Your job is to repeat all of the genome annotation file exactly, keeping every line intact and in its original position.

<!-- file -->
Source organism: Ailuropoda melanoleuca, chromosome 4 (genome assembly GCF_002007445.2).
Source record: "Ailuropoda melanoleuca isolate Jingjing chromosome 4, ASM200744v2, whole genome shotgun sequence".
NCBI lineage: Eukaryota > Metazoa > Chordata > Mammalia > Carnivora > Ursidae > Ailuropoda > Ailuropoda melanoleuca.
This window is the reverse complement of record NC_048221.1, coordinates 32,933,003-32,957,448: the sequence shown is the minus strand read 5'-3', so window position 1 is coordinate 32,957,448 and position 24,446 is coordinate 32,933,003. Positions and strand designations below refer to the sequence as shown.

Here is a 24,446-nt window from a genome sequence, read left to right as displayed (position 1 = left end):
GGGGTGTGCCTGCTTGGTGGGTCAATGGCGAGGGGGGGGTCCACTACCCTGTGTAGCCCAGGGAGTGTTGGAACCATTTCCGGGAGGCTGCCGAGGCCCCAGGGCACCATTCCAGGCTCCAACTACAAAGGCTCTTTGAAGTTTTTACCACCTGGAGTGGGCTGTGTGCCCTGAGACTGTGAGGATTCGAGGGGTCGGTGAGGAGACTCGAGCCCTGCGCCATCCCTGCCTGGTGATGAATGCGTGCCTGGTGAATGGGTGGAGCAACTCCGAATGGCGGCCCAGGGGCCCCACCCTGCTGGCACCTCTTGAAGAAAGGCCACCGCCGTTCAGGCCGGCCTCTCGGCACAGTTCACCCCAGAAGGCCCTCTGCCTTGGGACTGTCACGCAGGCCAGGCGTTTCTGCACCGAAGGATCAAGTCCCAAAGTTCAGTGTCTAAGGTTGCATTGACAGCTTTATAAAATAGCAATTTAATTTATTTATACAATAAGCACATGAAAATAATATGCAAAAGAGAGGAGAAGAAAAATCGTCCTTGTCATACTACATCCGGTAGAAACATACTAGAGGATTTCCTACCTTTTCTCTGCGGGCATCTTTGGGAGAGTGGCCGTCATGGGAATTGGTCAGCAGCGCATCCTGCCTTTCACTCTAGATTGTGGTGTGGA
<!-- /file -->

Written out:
Source organism: Ailuropoda melanoleuca, chromosome 4 (genome assembly GCF_002007445.2).
Source record: "Ailuropoda melanoleuca isolate Jingjing chromosome 4, ASM200744v2, whole genome shotgun sequence".
NCBI lineage: Eukaryota > Metazoa > Chordata > Mammalia > Carnivora > Ursidae > Ailuropoda > Ailuropoda melanoleuca.
This window is the reverse complement of record NC_048221.1, coordinates 32,933,003-32,957,448: the sequence shown is the minus strand read 5'-3', so window position 1 is coordinate 32,957,448 and position 24,446 is coordinate 32,933,003. Positions and strand designations below refer to the sequence as shown.

Here is a 24,446-nt window from a genome sequence, read left to right as displayed (position 1 = left end):
GGGGTGTGCCTGCTTGGTGGGTCAATGGCGAGGGGGGGGTCCACTACCCTGTGTAGCCCAGGGAGTGTTGGAACCATTTCCGGGAGGCTGCCGAGGCCCCAGGGCACCATTCCAGGCTCCAACTACAAAGGCTCTTTGAAGTTTTTACCACCTGGAGTGGGCTGTGTGCCCTGAGACTGTGAGGATTCGAGGGGTCGGTGAGGAGACTCGAGCCCTGCGCCATCCCTGCCTGGTGATGAATGCGTGCCTGGTGAATGGGTGGAGCAACTCCGAATGGCGGCCCAGGGGCCCCACCCTGCTGGCACCTCTTGAAGAAAGGCCACCGCCGTTCAGGCCGGCCTCTCGGCACAGTTCACCCCAGAAGGCCCTCTGCCTTGGGACTGTCACGCAGGCCAGGCGTTTCTGCACCGAAGGATCAAGTCCCAAAGTTCAGTGTCTAAGGTTGCATTGACAGCTTTATAAAATAGCAATTTAATTTATTTATACAATAAGCACATGAAAATAATATGCAAAAGAGAGGAGAAGAAAAATCGTCCTTGTCATACTACATCCGGTAGAAACATACTAGAGGATTTCCTACCTTTTCTCTGCGGGCATCTTTGGGAGAGTGGCCGTCATGGGAATTGGTCAGCAGCGCATCCTGCCTTTCACTCTAGATTGTGGTGTGGA